Exactly what role the F.B.I. played behind the scenes during the 2012 attacks is unclear. Mr. Hammond said he had been in constant contact with Mr. Monsegur through encrypted Internet chats. The two men often communicated using Jabber, a messaging platform popular among hackers. Mr. Monsegur used the alias Leondavidson and Mr. Hammond used Yohoho, according to the court records.
During a conversation on Feb. 15, 2012, Mr. Hammond said he hoped all the stolen information would be put “to good use.”
“Trust me,” Mr. Monsegur said, according to the chat logs. “Everything I do serves a purpose.”
Now, sitting in prison, Mr. Hammond wonders if F.B.I. agents might also have been on the other end of the communications.
April 24, 2014
Ukraine revolt shows faces, but whose are the brains?
April 23, 2014
DONETSK/SLAVIANSK, Ukraine (Reuters) - One is a dapper former croupier and promoter of Ponzi scams run by “Russia’s Bernie Madoff”; the other is a burly Soviet Navy veteran turned soap factory boss, with a shifting gaze and a glint of gold teeth.
In an uprising whose calling cards are the Kalashnikov and the black balaclava, Denis Pushilin and Vyacheslav Ponomaryov have become the unmasked faces of the pro-Russian separatist movement in eastern Ukraine that has plunged Moscow and the West into their most ominous confrontation since the Cold War.
But many in the Donetsk region, including officials who have negotiated with the activists, see the pair as mere fronts for brains behind the scenes: a “puppeteer” in the words of one local Ukrainian mediator; or Vladimir Putin in the eyes of Kiev, which says Russian special forces are orchestrating events.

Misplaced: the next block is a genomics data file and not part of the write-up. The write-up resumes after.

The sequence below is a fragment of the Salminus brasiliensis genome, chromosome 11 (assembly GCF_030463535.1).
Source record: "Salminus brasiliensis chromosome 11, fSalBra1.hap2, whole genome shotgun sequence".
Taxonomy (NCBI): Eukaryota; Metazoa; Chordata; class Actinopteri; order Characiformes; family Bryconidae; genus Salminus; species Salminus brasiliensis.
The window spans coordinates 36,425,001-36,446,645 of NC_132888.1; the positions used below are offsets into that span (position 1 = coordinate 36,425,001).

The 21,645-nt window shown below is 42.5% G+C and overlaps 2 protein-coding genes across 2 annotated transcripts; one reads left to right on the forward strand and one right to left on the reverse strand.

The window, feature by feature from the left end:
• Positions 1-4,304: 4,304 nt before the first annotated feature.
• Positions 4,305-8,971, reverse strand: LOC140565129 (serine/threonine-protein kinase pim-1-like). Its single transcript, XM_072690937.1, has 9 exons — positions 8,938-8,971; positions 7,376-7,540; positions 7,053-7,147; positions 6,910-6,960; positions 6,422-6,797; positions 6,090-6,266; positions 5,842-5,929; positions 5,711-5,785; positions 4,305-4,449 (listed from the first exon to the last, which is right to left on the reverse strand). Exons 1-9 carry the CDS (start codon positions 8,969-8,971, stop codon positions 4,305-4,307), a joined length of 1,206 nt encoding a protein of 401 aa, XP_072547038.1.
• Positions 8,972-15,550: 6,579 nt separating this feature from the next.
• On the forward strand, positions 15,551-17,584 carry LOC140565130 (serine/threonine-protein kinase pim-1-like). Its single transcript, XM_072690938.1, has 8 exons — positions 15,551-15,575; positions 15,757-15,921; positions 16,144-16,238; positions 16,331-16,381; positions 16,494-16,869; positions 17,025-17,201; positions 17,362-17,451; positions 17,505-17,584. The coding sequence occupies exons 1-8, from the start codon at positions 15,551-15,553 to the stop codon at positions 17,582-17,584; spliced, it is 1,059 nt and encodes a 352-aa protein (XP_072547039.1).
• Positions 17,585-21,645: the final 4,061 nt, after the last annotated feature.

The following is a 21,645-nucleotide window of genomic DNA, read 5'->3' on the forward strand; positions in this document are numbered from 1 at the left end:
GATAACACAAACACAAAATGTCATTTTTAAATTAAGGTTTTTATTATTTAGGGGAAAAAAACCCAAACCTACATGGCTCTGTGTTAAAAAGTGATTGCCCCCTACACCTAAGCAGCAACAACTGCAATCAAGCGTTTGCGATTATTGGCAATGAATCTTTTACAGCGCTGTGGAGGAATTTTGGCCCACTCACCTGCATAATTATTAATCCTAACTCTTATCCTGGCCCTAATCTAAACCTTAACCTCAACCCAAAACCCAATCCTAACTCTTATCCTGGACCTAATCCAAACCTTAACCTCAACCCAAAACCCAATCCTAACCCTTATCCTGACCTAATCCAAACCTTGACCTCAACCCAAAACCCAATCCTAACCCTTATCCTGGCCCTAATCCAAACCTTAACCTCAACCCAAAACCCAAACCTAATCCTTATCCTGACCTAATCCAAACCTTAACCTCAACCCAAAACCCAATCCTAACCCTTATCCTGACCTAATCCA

Pushilin, a 32-year-old who won 77 votes when he ran for parliament a few months ago, emerged this month as leader of the self-styled People’s Republic of Donetsk, occupying the regional governor’s office in Ukraine’s industrial heartland.
Well-pressed suits set him apart from his frumpy admirers and unwashed men in mismatched camouflage on the barricades, as he gives an articulate voice to widely held fears among Russian speakers; many despise the leaders in Kiev who overthrew Viktor Yanukovich, the Donetsk-born president, and want a vote on letting the industrial east follow Crimea into Russian hands.
"There will be a referendum," is his mantra to small crowds who gather to hear him speak from a stage protected by walls of sandbags and truck tires, topped with barbed wire.
Ponomaryov, “people’s mayor” of Slaviansk, a rustbelt city of 130,000 a two-hour drive north of Donetsk, cuts an altogether different figure. Middle-aged, he is much less comfortable around the media, often addressing the ground, his eyes shielded by a baseball cap, occasionally flashing those gold teeth.
He is cagey about his Cold War military service and his business affairs, even his age, but shows greater authority over the gun-heavy separatists who have taken effective control of the entire city. Long feared by officialdom as a haven for crime gangs, Slaviansk looks like the military base camp for the pro-Russian political demands in other towns across the region.
Ponomaryov and Pushilin, who seem largely unacquainted with each other, deny taking orders from the Kremlin or liaising with Russian commandos, who the Ukrainian government and its U.S. and European allies suspect are active under cover, coordinating moves by locals to seize strategic objectives three weeks ago.